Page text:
Ransom et al., 1996 - Characterization of zebrafish mutants with defects in embryonic hematopoiesis. Development (Cambridge, England)   123:311-319

Fig. 1

Mutations in the gene moonshine (mon) cause early defects in hematopoietic cell development leading to severe anemia. The relative strength of different alleles correlates with expression of GATA-1 mRNA detected by wholemount in situ hybridization. (A-D) Whole-mount in situ hybridization for GATA-1 expression in wildtype and mutant embryos at the 18 somite stage. (A) In wild-type embryos, GATA-1 is expressed in two stripes of hematopoietic cells that converge toward the dorsal midline to form the intermediate cell mass. (B) Embryos with the strongest allele, montb222b, express barely detectable levels of GATA-1. (C) The intermediate allele montc246b, results in a slightly increased GATA-1 expression. (D) The weakest allele, montc239b, has no obvious effect on GATA-1 expression at that stage. All embryos derived from a cross between montc239b heterozygous carriers looked the same as the embryos shown in D. (E-F) Isolated blood cells from wild-type and mutant larvae stained by the Wright-Giemsa method. (E) Blood cells from 5- day old wild-type larvae show the characteristic morphology of differentiated red blood cells. (F) The few blood cells circulating in 5- day old montb222b mutant larvae are large and basophilic. (G-H) Odianisidine staining for hemoglobin (arrow) in 2-day old wild-type and mutant embryos. (G) Hemoglobin in red blood cells is strongly stained in wild-type embryos. (H) In contrast, mon mutant embryos do not express detectable levels of hemoglobin. Scale bar (E,F) 20 µm.

Fig. 2

Mutations in the genes frascati (frs) and retsina (ret) cause a reduction in the number of circulating blood cells. The remaining blood cells also have an abnormal cell morphology. (A,C,E,G) Isolated blood cells from wild-type and mutant larvae stained by the Wright- Giemsa method. (B,D,F,H) O-dianisidine staining for hemoglobin (arrows) in wild-type and mutant embryos. (A) Blood cells from 2-day old wild-type embryos have the normal morphology of erythroblasts. (B) Hemoglobin in red blood cells is strongly stained in wild-type embryos. (C) The circulating cells of 2-day old frstq223 mutant embryos are larger than normal erythroid cells and many have abnormally fragmented nuclei. (D) The number of blood cells in 2-day old frstq223 mutant embryos is greatly reduced which is reflected in the lower amount of hemoglobin. (E) Blood cells of 3-day old wild-type larva are small erythroblasts. (F) The 3-day old wild-type larva also has a large number of red blood cells producing hemoglobin. (G) The circulating cells of a 3-day old rettr217 mutant larva are larger and more basophilic than normal. (H) The 3-day old rettr217 mutant larva expresses very little hemoglobin, based on o-dianisidine staining. Scale bar (A,C,E,G) is equal to 20 µm.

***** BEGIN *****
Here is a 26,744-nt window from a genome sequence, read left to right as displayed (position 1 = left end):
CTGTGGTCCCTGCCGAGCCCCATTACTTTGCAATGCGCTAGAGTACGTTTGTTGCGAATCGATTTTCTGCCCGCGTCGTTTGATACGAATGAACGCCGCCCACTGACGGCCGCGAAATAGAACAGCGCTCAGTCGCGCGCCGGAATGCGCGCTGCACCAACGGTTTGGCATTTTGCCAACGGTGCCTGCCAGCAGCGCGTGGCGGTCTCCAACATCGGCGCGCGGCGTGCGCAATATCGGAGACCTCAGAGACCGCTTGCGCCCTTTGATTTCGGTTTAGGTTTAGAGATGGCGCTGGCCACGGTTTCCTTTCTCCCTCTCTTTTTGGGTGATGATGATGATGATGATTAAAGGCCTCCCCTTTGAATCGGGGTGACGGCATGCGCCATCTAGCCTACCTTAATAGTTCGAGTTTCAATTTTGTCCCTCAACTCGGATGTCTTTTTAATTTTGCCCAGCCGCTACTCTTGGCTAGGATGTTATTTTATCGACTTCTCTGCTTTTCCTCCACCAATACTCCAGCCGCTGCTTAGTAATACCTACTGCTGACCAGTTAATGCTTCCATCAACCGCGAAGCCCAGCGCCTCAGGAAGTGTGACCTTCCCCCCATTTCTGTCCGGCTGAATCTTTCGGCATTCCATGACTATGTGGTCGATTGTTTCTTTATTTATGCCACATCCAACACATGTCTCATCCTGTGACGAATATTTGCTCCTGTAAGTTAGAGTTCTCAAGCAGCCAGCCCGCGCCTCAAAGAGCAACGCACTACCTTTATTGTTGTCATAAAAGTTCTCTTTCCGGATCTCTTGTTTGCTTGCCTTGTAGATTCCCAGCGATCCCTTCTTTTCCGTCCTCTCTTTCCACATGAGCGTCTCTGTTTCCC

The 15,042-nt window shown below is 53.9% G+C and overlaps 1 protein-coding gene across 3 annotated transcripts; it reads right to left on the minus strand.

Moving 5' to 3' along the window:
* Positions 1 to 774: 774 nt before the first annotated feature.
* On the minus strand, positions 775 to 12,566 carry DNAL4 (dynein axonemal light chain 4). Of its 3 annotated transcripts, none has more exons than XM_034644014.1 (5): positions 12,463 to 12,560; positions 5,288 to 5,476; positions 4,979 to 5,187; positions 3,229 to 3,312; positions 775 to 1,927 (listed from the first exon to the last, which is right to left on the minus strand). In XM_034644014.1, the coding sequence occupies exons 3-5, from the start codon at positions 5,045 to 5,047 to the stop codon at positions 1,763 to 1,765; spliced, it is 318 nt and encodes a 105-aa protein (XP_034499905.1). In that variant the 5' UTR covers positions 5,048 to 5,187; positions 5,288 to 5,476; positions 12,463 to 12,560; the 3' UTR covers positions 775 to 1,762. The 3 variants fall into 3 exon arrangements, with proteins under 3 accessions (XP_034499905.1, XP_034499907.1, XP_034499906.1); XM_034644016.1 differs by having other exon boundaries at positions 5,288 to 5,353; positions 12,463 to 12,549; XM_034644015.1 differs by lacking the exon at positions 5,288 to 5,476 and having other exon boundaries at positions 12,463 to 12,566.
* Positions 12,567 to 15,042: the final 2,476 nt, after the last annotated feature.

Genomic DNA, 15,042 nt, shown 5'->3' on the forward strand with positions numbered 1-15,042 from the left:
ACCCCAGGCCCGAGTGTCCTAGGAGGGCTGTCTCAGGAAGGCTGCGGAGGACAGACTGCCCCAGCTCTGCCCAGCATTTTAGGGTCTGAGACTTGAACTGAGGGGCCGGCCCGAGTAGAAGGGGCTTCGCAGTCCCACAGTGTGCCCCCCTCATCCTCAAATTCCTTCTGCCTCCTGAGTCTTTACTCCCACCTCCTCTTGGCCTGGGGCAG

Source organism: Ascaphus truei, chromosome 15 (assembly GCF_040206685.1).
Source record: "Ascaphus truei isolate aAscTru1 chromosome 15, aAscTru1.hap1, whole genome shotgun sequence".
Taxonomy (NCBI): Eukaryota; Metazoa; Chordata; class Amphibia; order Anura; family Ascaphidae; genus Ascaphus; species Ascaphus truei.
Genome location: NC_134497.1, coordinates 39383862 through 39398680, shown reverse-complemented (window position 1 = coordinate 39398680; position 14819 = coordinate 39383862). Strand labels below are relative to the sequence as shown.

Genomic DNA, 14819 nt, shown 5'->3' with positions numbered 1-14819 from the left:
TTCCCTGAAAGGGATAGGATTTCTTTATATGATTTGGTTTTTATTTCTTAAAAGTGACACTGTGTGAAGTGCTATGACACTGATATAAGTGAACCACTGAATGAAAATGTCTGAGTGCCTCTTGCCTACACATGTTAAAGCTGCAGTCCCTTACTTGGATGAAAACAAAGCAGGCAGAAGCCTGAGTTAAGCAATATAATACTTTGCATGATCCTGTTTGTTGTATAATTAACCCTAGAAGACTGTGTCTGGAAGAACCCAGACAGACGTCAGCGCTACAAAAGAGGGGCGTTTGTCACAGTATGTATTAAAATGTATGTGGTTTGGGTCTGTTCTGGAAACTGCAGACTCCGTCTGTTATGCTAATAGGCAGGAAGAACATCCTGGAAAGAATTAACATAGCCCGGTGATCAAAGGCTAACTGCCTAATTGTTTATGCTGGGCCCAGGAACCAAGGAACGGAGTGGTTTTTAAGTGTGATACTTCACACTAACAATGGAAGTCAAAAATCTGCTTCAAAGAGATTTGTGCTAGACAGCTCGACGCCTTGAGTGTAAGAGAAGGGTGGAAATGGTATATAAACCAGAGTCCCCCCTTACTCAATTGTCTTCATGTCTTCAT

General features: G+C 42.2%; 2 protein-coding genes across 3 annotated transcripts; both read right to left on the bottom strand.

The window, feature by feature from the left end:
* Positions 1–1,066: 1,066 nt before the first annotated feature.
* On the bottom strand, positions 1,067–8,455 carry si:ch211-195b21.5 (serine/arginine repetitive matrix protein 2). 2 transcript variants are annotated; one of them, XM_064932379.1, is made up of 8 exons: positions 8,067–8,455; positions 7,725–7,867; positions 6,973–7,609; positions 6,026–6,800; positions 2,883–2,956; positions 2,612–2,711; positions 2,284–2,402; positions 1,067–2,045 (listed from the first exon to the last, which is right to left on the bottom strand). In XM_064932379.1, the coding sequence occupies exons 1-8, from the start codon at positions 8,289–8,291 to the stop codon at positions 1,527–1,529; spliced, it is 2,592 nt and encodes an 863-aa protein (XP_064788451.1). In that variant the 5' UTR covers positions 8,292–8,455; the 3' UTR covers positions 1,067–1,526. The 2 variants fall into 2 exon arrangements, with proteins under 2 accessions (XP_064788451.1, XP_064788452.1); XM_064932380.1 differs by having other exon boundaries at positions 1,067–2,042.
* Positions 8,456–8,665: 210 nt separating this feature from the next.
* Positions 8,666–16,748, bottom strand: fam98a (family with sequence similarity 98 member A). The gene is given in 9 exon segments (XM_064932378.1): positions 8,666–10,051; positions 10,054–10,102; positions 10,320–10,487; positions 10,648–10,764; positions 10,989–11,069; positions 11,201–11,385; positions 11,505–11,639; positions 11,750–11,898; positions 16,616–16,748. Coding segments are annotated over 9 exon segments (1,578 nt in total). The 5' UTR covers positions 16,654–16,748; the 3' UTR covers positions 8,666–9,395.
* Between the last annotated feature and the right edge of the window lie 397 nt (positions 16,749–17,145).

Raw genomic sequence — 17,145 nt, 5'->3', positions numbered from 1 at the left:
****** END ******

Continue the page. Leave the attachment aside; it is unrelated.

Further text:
Fig. 3

Mutations in the genes weißherbst (weh), zinfandel (zin) and sauternes (sau) result in embryos with hypochromic blood and decreasing blood cell counts. (A,C,E,G,I) Isolated blood cells from wild-type and mutant larvae stained by the Wright-Giemsa method. (B,D,F,H,J) O-dianisidine staining for hemoglobin (arrows) in wildtype and mutant embryos. (A) Blood cells from 2-day old wild-type embryos have the normal morphology of late erythroblasts. (B) Wild type embryos express large amounts of hemoglobin in their differentiating red blood cells. (C) Blood cells from 2-day old wehtp85c mutant embryos are larger with open nuclei more typical of early proerythroblasts. (D) 2-day old wehtp85c mutant embryos have approximately 50% of the normal number of blood cells which express much lower levels of hemoglobin compared to wild-type blood cells. (E) Blood cells of 2-day old zinte207 mutant embryos are large but are more differentiated than the blood cells of weh mutant embryos. (F) 2-day old zinte207 heterozygotes (shown here) and homozygotes both lack detectable hemoglobin. (G) 3-day old wildtype embryos have mature erythrocytes with condensed nuclei and red staining hemoglobin. (H) A wild-type, 3-day old, embryo has large amounts of blood expressing hemoglobin. (I) Blood cells of 3- day old sauy121a mutant embryos are relatively normal in morphology, but they are reduced in number to between 25% and 50% of normal levels with a few large basophilic cells. (J) 3-day old sauy121a mutant embryos have fewer blood cells and thus a reduced total amount of hemoglobin expression. The scale bar in panel (A) is equal to 20 microns for panels (A,C,E,G,I).

Fig. 4

Mutations in the genes freixenet (frx) and yquem (yqe) cause erythropoietic porphyria phenotypes. Mutant and wild-type embryos were examined under 330 to 380 nm UV light for autofluorescence. (A) A wild-type 2- day old embryo does not have autofluorescent blood. (B) The blood of 2-day old frxtu271 homozygotes is brightly autofluorescent under the same conditions. (C) The blood of 2-day old yqetp61 homozygotes is also autofluorescent. In addition, the yqetp61 mutants rapidly develop pericardial edema when exposed to bright light.

Table 1 ZFIN is incorporating published figure images and captions as part of an ongoing project. Figures from some publications have not yet been curated, or are not available for display because of copyright restrictions.

Acknowledgments:
ZFIN wishes to thank the journal Development (Cambridge, England) for permission to reproduce figures from this article. Please note that this material may be protected by copyright.